Mike, Mike, Mike... When are you going to listen?
Talk to a LOCAL ELECTRICIAN. Someone who knows the codes for your area,
knows what he's doing, knows where to go to get the correct materials
needed for the job, and so on. You've demonstrated that you're ignorant
(Ignorant can be cured with education - stupid is forever) enough to be
a hazard to yourself and others when it comes to electricity, so break
down, pick up the phone book, look under "Electricians", pick one, and
dial the number. You simply don't have the skills, and there's no way
anybody (or any dozen anybodies) on usenet can give them to you. So quit
trying to "cheap out". Break down and hire someone who does have the
skills to do what you need done. *ALL* of what you need done, including
sourcing the supplies.
Believe me... You'll be MUCH better off in the end.
Some folks are welders.
Some folks are electricians.
Some can do both.
There are welders who recognize they are not electricians,
and electricians who know they cannot weld.
I have a great deal of respect for those who understand
their own limitations. Most of the trouble I get into
has to do with not realizing my own, or deliberately
please reply to:
JRR(zero) at yktvmv (dot) vnet (dot) ibm (dot) com
I found an excellent electrical book at the library that showed everything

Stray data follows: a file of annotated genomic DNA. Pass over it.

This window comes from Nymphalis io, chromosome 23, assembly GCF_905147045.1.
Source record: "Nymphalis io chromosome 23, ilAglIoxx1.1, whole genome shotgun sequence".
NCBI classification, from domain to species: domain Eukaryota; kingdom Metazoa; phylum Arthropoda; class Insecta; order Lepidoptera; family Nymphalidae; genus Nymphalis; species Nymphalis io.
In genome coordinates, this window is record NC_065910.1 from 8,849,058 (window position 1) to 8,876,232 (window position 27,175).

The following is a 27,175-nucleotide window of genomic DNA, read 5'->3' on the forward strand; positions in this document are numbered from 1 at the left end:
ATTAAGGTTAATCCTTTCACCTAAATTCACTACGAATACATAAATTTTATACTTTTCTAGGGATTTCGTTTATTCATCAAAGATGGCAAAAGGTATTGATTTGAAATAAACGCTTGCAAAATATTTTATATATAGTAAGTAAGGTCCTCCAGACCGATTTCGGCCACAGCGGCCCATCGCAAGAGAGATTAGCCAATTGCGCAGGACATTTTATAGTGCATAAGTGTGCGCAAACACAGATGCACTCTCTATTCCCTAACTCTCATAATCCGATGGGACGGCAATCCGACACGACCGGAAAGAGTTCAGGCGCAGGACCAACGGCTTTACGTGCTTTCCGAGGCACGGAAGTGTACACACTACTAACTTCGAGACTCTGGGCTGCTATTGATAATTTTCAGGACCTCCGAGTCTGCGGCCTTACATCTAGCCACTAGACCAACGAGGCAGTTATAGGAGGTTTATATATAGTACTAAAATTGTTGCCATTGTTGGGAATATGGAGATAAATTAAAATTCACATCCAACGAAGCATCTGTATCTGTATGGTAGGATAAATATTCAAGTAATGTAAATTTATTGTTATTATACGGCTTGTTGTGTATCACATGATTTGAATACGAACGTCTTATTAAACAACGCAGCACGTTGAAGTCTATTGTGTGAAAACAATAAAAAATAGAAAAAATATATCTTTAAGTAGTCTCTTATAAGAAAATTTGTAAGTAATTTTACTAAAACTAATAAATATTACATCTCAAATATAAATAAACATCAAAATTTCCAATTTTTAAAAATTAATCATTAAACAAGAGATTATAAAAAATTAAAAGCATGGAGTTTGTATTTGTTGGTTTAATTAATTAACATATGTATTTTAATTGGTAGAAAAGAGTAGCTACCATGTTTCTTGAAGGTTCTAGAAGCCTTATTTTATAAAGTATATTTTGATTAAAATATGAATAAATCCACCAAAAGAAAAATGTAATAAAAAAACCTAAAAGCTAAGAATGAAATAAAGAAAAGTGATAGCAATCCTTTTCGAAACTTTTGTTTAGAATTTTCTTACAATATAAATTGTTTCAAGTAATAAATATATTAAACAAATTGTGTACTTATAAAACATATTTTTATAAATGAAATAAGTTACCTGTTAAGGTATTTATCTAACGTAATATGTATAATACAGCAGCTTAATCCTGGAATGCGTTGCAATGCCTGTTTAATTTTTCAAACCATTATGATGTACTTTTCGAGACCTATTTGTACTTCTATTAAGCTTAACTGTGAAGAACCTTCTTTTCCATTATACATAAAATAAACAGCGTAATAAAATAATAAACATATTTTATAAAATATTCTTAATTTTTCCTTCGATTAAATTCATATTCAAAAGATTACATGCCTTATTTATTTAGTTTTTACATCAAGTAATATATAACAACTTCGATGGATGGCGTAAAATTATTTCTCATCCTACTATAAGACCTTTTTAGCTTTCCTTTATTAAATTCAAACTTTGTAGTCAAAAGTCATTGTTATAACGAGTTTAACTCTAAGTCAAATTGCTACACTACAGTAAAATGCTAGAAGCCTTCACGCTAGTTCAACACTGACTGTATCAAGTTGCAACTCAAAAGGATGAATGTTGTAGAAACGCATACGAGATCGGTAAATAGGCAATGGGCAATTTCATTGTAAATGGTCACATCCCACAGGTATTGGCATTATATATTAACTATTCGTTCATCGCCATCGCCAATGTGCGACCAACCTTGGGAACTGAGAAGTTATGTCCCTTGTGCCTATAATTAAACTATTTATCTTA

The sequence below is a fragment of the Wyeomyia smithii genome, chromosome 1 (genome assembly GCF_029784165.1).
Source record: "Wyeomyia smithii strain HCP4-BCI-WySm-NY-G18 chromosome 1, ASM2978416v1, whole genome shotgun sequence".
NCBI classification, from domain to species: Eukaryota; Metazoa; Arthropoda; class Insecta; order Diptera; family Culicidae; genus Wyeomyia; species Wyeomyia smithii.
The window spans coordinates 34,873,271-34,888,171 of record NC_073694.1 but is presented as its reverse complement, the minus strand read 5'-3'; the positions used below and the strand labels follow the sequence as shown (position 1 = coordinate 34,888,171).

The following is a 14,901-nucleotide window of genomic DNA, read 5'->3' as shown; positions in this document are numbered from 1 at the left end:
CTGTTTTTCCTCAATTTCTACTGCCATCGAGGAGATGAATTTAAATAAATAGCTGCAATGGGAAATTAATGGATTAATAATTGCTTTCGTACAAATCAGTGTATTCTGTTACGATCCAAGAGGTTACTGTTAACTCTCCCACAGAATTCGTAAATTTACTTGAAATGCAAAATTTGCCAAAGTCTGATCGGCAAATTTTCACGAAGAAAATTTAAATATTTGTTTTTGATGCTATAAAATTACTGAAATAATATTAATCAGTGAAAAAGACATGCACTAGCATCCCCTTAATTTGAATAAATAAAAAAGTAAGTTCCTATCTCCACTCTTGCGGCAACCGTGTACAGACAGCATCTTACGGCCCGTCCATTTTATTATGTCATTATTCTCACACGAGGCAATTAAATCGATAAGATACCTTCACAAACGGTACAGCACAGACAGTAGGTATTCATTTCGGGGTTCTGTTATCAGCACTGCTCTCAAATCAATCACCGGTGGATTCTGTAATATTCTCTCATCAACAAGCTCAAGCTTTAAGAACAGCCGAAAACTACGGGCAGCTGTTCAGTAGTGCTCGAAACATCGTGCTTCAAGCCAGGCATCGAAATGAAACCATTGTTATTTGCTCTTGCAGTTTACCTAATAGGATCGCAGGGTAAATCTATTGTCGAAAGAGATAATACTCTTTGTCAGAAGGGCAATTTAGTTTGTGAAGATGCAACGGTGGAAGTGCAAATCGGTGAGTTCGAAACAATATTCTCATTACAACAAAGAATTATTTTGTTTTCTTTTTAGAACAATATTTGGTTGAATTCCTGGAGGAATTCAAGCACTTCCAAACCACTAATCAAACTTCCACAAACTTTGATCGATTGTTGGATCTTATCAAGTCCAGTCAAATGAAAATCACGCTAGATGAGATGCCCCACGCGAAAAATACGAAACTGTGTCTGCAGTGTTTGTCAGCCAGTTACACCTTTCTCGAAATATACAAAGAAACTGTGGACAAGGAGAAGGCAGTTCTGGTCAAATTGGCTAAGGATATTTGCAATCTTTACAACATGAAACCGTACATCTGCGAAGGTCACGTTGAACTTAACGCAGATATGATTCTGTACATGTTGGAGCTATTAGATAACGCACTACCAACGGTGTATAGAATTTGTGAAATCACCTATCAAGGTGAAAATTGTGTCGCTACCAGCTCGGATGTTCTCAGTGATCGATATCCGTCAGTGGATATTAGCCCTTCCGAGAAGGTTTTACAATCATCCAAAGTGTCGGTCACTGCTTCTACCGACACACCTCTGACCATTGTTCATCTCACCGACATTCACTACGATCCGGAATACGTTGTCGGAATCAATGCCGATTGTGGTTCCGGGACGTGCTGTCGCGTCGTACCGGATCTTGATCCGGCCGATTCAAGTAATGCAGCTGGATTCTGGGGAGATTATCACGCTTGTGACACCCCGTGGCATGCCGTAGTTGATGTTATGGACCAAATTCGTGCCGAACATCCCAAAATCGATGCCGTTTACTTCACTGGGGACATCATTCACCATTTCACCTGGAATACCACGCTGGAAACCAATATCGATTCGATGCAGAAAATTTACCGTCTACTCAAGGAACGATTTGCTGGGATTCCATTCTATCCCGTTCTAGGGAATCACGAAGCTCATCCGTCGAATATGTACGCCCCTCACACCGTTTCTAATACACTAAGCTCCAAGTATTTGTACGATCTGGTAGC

in excellent color photos. I believe it was a Black N Decker book and think
I've seen it at Home Depo. The library also has local code info and the
NEC. An electrician is cheaper and faster, but If you don't count your time
My inspector gave me the final sticker at the rough-in because I was pretty
anal about knowing the code, plus the subpanel wiring looked pretty. I
recently looked in a main panel that was what could best be described as
'art'. We had a good laugh, because he signed the box as well he should.
I guess I have to buy the outdoor housing and recepticle separately, so
where can I buy an outdoor weatherproof housing? It's going in my garage
but it gets wet there in heavy storms so I want it to have a cover anyways.
For sure that's true if the defective wiring is the cause of the fire. It may
even be true if the cause of the fire is unrelated to the wiring, but the
insurance investigator finds the noncompliant wiring during his investigation.
Non-Code wiring is grounds for voiding insurance coverage even if it isn't
the proximate cause of a casualty loss.
If you read your policy carefully, you'll find a number of things you must do
in order to maintain coverage. Maintaining the property up to applicable
Codes in force at the time the insurance was issued is one of them.
(Note that this grandfather's in things that might not be up to *current*
Codes, if they were present at the time the insurance was issued and
the Code has since changed, but doesn't free you from current Codes
for any additions made after the insurance was issued.)